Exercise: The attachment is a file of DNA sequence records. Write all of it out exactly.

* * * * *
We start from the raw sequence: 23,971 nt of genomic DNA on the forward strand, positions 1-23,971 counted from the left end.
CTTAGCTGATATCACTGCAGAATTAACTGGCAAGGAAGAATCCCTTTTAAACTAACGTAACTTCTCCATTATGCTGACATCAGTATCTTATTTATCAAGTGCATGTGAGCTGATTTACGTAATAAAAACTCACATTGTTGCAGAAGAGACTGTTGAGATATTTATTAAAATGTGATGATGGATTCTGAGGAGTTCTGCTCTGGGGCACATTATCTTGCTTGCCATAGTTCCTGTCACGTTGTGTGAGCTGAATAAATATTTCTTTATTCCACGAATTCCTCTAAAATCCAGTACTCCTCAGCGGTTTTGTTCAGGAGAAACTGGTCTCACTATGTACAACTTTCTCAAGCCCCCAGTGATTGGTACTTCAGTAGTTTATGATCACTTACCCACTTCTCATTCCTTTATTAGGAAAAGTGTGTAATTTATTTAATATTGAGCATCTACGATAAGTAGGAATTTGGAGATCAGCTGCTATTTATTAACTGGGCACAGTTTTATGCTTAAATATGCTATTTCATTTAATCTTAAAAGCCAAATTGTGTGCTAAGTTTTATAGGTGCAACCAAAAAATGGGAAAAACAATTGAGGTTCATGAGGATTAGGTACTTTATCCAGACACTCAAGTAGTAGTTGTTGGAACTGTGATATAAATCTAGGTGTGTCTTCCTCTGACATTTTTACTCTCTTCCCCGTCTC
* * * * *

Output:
We start from the raw sequence: 23,971 nt of genomic DNA on the forward strand, positions 1-23,971 counted from the left end.
CTTAGCTGATATCACTGCAGAATTAACTGGCAAGGAAGAATCCCTTTTAAACTAACGTAACTTCTCCATTATGCTGACATCAGTATCTTATTTATCAAGTGCATGTGAGCTGATTTACGTAATAAAAACTCACATTGTTGCAGAAGAGACTGTTGAGATATTTATTAAAATGTGATGATGGATTCTGAGGAGTTCTGCTCTGGGGCACATTATCTTGCTTGCCATAGTTCCTGTCACGTTGTGTGAGCTGAATAAATATTTCTTTATTCCACGAATTCCTCTAAAATCCAGTACTCCTCAGCGGTTTTGTTCAGGAGAAACTGGTCTCACTATGTACAACTTTCTCAAGCCCCCAGTGATTGGTACTTCAGTAGTTTATGATCACTTACCCACTTCTCATTCCTTTATTAGGAAAAGTGTGTAATTTATTTAATATTGAGCATCTACGATAAGTAGGAATTTGGAGATCAGCTGCTATTTATTAACTGGGCACAGTTTTATGCTTAAATATGCTATTTCATTTAATCTTAAAAGCCAAATTGTGTGCTAAGTTTTATAGGTGCAACCAAAAAATGGGAAAAACAATTGAGGTTCATGAGGATTAGGTACTTTATCCAGACACTCAAGTAGTAGTTGTTGGAACTGTGATATAAATCTAGGTGTGTCTTCCTCTGACATTTTTACTCTCTTCCCCGTCTC